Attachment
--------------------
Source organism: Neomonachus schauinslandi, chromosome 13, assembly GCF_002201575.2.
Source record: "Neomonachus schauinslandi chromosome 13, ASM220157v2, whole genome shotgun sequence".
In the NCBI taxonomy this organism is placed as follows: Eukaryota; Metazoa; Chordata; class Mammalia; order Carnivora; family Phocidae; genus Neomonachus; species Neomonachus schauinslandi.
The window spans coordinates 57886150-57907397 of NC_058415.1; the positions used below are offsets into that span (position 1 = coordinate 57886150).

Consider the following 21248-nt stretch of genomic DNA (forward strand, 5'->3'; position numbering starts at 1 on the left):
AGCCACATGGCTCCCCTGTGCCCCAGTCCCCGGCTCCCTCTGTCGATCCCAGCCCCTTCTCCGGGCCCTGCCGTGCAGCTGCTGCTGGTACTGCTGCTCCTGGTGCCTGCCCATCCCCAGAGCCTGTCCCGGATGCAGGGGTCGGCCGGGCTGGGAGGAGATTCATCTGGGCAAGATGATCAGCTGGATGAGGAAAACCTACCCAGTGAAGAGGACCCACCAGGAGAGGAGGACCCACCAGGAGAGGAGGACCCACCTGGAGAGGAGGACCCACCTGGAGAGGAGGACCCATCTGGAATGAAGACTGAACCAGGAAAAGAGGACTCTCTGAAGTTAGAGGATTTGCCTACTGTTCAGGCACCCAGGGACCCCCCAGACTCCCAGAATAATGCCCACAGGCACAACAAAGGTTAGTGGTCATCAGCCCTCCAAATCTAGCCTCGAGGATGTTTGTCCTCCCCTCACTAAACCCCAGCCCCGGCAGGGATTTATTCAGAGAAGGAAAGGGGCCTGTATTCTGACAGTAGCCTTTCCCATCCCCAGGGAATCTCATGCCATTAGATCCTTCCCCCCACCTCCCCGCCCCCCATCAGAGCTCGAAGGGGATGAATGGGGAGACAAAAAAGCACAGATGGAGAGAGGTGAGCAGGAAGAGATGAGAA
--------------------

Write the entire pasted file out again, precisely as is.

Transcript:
Source organism: Neomonachus schauinslandi, chromosome 13, assembly GCF_002201575.2.
Source record: "Neomonachus schauinslandi chromosome 13, ASM220157v2, whole genome shotgun sequence".
In the NCBI taxonomy this organism is placed as follows: Eukaryota; Metazoa; Chordata; class Mammalia; order Carnivora; family Phocidae; genus Neomonachus; species Neomonachus schauinslandi.
The window spans coordinates 57886150-57907397 of NC_058415.1; the positions used below are offsets into that span (position 1 = coordinate 57886150).

Consider the following 21248-nt stretch of genomic DNA (forward strand, 5'->3'; position numbering starts at 1 on the left):
AGCCACATGGCTCCCCTGTGCCCCAGTCCCCGGCTCCCTCTGTCGATCCCAGCCCCTTCTCCGGGCCCTGCCGTGCAGCTGCTGCTGGTACTGCTGCTCCTGGTGCCTGCCCATCCCCAGAGCCTGTCCCGGATGCAGGGGTCGGCCGGGCTGGGAGGAGATTCATCTGGGCAAGATGATCAGCTGGATGAGGAAAACCTACCCAGTGAAGAGGACCCACCAGGAGAGGAGGACCCACCAGGAGAGGAGGACCCACCTGGAGAGGAGGACCCACCTGGAGAGGAGGACCCATCTGGAATGAAGACTGAACCAGGAAAAGAGGACTCTCTGAAGTTAGAGGATTTGCCTACTGTTCAGGCACCCAGGGACCCCCCAGACTCCCAGAATAATGCCCACAGGCACAACAAAGGTTAGTGGTCATCAGCCCTCCAAATCTAGCCTCGAGGATGTTTGTCCTCCCCTCACTAAACCCCAGCCCCGGCAGGGATTTATTCAGAGAAGGAAAGGGGCCTGTATTCTGACAGTAGCCTTTCCCATCCCCAGGGAATCTCATGCCATTAGATCCTTCCCCCCACCTCCCCGCCCCCCATCAGAGCTCGAAGGGGATGAATGGGGAGACAAAAAAGCACAGATGGAGAGAGGTGAGCAGGAAGAGATGAGAA